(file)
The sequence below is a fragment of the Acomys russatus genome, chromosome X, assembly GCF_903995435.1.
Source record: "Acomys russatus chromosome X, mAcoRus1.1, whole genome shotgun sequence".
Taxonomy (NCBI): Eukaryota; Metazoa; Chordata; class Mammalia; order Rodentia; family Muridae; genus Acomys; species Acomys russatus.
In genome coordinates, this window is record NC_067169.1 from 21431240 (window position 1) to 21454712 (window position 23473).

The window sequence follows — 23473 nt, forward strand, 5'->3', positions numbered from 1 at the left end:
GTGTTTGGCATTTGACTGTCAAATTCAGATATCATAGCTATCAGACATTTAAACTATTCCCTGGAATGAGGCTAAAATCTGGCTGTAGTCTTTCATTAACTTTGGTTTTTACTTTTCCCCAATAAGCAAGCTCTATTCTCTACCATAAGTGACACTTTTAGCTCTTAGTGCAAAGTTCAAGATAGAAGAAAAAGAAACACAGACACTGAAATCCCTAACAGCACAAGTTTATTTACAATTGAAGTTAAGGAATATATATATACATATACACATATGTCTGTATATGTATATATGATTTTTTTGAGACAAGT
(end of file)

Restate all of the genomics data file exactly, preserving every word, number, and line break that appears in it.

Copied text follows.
The sequence below is a fragment of the Acomys russatus genome, chromosome X, assembly GCF_903995435.1.
Source record: "Acomys russatus chromosome X, mAcoRus1.1, whole genome shotgun sequence".
Taxonomy (NCBI): Eukaryota; Metazoa; Chordata; class Mammalia; order Rodentia; family Muridae; genus Acomys; species Acomys russatus.
In genome coordinates, this window is record NC_067169.1 from 21431240 (window position 1) to 21454712 (window position 23473).

The window sequence follows — 23473 nt, forward strand, 5'->3', positions numbered from 1 at the left end:
GTGTTTGGCATTTGACTGTCAAATTCAGATATCATAGCTATCAGACATTTAAACTATTCCCTGGAATGAGGCTAAAATCTGGCTGTAGTCTTTCATTAACTTTGGTTTTTACTTTTCCCCAATAAGCAAGCTCTATTCTCTACCATAAGTGACACTTTTAGCTCTTAGTGCAAAGTTCAAGATAGAAGAAAAAGAAACACAGACACTGAAATCCCTAACAGCACAAGTTTATTTACAATTGAAGTTAAGGAATATATATATACATATACACATATGTCTGTATATGTATATATGATTTTTTTGAGACAAGT